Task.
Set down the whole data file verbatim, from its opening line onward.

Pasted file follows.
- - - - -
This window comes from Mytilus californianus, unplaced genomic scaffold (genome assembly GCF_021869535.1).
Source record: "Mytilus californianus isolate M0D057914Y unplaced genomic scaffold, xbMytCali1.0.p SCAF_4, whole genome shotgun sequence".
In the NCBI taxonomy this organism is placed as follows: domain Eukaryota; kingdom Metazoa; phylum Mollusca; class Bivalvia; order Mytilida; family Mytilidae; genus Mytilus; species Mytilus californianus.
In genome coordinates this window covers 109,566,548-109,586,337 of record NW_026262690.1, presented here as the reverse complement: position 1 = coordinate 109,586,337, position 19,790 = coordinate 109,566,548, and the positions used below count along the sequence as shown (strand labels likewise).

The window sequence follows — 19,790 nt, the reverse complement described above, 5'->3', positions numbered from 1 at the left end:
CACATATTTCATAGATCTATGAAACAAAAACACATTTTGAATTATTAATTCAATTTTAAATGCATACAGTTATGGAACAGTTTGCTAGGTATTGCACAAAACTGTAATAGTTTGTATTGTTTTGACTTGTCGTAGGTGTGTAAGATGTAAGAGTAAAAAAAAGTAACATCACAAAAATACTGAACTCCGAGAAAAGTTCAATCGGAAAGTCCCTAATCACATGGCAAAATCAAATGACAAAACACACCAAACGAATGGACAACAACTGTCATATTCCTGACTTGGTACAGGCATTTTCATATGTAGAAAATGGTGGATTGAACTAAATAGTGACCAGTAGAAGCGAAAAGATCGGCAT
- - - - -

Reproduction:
This window comes from Mytilus californianus, unplaced genomic scaffold (genome assembly GCF_021869535.1).
Source record: "Mytilus californianus isolate M0D057914Y unplaced genomic scaffold, xbMytCali1.0.p SCAF_4, whole genome shotgun sequence".
In the NCBI taxonomy this organism is placed as follows: domain Eukaryota; kingdom Metazoa; phylum Mollusca; class Bivalvia; order Mytilida; family Mytilidae; genus Mytilus; species Mytilus californianus.
In genome coordinates this window covers 109,566,548-109,586,337 of record NW_026262690.1, presented here as the reverse complement: position 1 = coordinate 109,586,337, position 19,790 = coordinate 109,566,548, and the positions used below count along the sequence as shown (strand labels likewise).

The window sequence follows — 19,790 nt, the reverse complement described above, 5'->3', positions numbered from 1 at the left end:
CACATATTTCATAGATCTATGAAACAAAAACACATTTTGAATTATTAATTCAATTTTAAATGCATACAGTTATGGAACAGTTTGCTAGGTATTGCACAAAACTGTAATAGTTTGTATTGTTTTGACTTGTCGTAGGTGTGTAAGATGTAAGAGTAAAAAAAAGTAACATCACAAAAATACTGAACTCCGAGAAAAGTTCAATCGGAAAGTCCCTAATCACATGGCAAAATCAAATGACAAAACACACCAAACGAATGGACAACAACTGTCATATTCCTGACTTGGTACAGGCATTTTCATATGTAGAAAATGGTGGATTGAACTAAATAGTGACCAGTAGAAGCGAAAAGATCGGCAT